You are about to exit the freeway when suddenly a white SLS Mercedes cuts you off, causing you to slam on your brakes and slosh your now-not-so-large coffee around the car. Moments later, as you pass the offending driver, you pause and let your fingers do the talking. Lucky you? Not if half an hour later said driver walks in as the GC heading up the beauty contest that's been six months in the works. She is not amused.
Regardless of how the other driver tells the story, the fact remains that you flipped her off and she is now in a position to return the favor.
According to the Emily Post Institute, three factors influence relationships: appearance, actions, and words. Misuse of any of these factors repels potential clients, and two of these occur before you ever open your mouth.
Assuming the GC recognizes you, you have several options:
1. Pretend the incident did not happen.
2. Acknowledge it and apologize.
3. Explain that she cut you off and show her where the coffee spilled.
4. Excuse yourself and start updating your résumé.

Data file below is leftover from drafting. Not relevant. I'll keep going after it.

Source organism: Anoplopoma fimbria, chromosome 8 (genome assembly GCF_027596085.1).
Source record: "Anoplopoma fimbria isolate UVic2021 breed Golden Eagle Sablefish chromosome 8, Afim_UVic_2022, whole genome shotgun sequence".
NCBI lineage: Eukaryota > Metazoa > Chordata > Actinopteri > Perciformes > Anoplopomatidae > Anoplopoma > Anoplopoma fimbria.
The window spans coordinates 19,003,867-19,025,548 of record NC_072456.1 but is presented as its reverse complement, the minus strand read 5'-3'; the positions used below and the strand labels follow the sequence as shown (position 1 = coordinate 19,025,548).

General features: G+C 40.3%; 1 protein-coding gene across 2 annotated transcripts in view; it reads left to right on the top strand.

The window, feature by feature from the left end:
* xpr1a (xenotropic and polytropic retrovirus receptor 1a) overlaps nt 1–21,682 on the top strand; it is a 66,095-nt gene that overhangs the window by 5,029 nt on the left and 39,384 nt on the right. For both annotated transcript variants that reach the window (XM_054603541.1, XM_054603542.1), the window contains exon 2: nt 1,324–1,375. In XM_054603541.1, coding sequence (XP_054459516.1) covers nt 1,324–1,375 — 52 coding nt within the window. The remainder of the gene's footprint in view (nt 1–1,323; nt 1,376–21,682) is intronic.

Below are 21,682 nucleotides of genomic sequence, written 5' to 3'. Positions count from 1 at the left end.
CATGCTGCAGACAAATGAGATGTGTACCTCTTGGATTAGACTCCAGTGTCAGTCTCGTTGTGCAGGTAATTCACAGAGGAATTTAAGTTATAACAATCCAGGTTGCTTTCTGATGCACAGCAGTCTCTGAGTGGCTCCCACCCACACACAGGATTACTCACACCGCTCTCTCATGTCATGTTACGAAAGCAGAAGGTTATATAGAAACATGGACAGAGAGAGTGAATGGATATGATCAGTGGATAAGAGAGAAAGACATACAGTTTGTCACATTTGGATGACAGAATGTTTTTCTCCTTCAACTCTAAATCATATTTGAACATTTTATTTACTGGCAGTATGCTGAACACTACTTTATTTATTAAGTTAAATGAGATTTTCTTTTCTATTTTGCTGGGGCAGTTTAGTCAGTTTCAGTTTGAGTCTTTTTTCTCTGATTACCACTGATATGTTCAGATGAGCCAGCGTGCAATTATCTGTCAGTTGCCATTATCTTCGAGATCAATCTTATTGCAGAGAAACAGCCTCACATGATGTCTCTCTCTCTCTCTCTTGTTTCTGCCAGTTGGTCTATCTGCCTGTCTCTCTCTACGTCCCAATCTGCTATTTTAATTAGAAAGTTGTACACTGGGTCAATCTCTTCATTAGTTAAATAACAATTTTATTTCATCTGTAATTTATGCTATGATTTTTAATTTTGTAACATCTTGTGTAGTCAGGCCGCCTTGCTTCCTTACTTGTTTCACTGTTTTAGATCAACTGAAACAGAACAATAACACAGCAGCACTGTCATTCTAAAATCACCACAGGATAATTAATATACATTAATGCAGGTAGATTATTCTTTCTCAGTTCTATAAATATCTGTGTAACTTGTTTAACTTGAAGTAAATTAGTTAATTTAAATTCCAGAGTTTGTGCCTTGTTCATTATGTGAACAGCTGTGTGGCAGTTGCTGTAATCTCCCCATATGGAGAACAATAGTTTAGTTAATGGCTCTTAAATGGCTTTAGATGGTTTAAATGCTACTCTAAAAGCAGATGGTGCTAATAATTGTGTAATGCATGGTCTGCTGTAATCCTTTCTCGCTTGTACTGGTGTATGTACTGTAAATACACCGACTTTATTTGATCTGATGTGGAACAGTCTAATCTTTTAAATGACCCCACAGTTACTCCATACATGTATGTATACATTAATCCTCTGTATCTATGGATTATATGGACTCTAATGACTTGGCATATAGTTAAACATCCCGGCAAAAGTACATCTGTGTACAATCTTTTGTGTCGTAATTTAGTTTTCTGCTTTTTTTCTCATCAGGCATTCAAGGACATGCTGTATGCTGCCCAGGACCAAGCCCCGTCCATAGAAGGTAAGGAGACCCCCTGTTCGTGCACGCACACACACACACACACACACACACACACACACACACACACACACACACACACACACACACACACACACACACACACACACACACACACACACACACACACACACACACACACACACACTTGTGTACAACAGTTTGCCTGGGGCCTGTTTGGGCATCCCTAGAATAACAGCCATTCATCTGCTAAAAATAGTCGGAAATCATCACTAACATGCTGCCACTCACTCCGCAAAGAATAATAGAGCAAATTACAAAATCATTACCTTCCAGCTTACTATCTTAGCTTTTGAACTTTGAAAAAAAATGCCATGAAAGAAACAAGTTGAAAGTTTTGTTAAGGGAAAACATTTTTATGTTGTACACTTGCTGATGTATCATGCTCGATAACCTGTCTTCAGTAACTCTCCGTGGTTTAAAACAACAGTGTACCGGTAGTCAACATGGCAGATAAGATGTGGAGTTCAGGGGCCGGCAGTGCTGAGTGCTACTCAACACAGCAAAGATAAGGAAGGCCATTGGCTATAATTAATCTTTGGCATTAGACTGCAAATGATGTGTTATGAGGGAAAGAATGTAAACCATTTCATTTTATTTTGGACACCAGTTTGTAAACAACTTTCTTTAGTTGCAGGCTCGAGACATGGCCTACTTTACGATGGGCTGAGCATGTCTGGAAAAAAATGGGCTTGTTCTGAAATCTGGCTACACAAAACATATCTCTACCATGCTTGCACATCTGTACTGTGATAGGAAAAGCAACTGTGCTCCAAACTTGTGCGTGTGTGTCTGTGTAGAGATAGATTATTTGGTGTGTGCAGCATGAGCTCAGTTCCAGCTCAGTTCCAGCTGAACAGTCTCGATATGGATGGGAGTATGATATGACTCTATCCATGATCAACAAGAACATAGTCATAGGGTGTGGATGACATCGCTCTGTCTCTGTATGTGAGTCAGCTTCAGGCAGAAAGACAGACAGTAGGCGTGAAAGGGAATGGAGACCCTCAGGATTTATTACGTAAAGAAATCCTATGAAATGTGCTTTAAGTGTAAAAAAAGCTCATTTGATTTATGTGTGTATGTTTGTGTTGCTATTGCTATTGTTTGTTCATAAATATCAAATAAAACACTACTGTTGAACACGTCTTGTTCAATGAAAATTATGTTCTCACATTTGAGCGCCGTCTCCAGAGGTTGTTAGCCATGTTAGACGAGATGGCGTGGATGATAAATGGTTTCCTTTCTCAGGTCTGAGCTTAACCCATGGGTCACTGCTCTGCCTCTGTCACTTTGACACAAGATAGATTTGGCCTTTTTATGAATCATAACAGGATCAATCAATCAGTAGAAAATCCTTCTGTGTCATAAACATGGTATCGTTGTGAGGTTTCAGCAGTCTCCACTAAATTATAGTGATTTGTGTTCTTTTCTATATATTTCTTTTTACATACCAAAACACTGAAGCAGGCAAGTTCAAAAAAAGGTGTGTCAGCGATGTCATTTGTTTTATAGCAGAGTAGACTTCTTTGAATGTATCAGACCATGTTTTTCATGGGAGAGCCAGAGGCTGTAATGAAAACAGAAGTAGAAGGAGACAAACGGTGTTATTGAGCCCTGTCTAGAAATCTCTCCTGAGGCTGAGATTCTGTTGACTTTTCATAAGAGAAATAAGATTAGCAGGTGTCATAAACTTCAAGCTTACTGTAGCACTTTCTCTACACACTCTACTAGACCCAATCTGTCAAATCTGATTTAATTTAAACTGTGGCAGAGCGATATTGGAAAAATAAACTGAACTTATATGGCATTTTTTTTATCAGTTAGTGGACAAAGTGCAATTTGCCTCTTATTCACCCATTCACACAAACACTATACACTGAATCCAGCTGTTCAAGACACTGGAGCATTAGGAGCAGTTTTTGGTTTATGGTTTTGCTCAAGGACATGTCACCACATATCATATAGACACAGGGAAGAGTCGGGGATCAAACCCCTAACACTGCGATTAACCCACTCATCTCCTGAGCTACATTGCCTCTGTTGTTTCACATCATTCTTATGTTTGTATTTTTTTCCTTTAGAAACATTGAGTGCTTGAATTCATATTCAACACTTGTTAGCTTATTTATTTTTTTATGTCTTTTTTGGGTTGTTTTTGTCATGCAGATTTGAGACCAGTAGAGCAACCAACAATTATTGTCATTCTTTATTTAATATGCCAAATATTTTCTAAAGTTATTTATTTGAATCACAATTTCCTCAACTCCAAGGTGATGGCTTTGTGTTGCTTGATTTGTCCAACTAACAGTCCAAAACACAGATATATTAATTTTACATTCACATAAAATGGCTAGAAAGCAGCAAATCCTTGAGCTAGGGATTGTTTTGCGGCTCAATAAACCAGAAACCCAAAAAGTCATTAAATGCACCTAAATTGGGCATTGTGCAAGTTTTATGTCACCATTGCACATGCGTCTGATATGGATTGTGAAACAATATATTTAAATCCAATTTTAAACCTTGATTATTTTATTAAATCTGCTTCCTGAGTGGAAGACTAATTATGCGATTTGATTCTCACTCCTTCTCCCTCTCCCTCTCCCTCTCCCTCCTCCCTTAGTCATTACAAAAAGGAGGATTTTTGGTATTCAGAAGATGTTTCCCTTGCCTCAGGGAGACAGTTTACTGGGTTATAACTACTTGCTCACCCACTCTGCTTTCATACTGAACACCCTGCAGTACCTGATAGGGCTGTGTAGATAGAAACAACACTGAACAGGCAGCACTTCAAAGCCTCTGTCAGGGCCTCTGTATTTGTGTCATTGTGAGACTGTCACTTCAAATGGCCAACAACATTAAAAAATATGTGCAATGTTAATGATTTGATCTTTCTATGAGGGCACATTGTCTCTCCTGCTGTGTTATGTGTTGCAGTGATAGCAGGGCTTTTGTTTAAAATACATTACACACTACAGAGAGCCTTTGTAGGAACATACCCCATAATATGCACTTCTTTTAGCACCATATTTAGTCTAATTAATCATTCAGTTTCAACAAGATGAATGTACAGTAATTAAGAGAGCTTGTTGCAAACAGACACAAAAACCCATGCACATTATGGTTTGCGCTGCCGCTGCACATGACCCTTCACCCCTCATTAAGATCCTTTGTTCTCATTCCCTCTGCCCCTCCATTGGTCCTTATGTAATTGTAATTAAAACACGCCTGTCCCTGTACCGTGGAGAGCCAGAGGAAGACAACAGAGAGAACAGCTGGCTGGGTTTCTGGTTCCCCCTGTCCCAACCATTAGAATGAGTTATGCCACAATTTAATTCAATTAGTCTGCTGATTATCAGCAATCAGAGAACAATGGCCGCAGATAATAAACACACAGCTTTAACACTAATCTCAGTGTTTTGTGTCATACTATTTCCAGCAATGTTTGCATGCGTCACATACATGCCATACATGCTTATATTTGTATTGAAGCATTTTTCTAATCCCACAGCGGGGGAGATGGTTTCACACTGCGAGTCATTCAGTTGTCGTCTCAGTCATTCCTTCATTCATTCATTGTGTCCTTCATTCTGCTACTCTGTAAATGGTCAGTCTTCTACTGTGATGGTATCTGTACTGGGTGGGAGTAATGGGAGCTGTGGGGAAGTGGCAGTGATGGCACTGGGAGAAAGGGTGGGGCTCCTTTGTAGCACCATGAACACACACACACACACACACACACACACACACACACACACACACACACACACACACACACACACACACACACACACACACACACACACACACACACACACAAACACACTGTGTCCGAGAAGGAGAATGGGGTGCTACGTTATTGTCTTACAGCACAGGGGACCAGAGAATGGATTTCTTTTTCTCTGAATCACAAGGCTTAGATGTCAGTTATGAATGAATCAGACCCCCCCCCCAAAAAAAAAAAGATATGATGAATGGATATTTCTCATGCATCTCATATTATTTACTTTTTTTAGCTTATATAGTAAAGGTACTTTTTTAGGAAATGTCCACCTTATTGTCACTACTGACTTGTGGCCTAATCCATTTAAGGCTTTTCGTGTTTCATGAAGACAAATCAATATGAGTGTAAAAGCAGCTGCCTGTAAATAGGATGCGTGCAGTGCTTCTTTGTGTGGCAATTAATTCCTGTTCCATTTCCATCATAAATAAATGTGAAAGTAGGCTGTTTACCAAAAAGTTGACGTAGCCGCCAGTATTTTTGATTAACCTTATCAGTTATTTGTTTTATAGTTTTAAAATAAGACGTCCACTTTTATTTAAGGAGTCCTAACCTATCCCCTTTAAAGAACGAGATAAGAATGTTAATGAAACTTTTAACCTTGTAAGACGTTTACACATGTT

If you picked option number two, you're on the right track. This scenario requires a true apology, sans the if word. (Apologies backfire when they start out "If I offended you" or "If I hurt you, etc.") It takes courage and humility to apologize without looking for an excuse, and it displays strength of character - an admirable trait that prompts people to forgive if it is perceived as genuine. Humor helps, but later. Go humble: "I am so sorry, that was rude of me. Please forgive my lapse in good manners." If a smile comes your way, return it and proceed with confidence - after all, you're still in the running. - Crystal Rockwood
Crystal Rockwood, president of Rockwood Communications Counsel in Seal Beach (rockwoodcc.com), provides litigation PR, publicity, and business development services for law firms and businesses. She is a graduate of the Emily Post Business Etiquette program.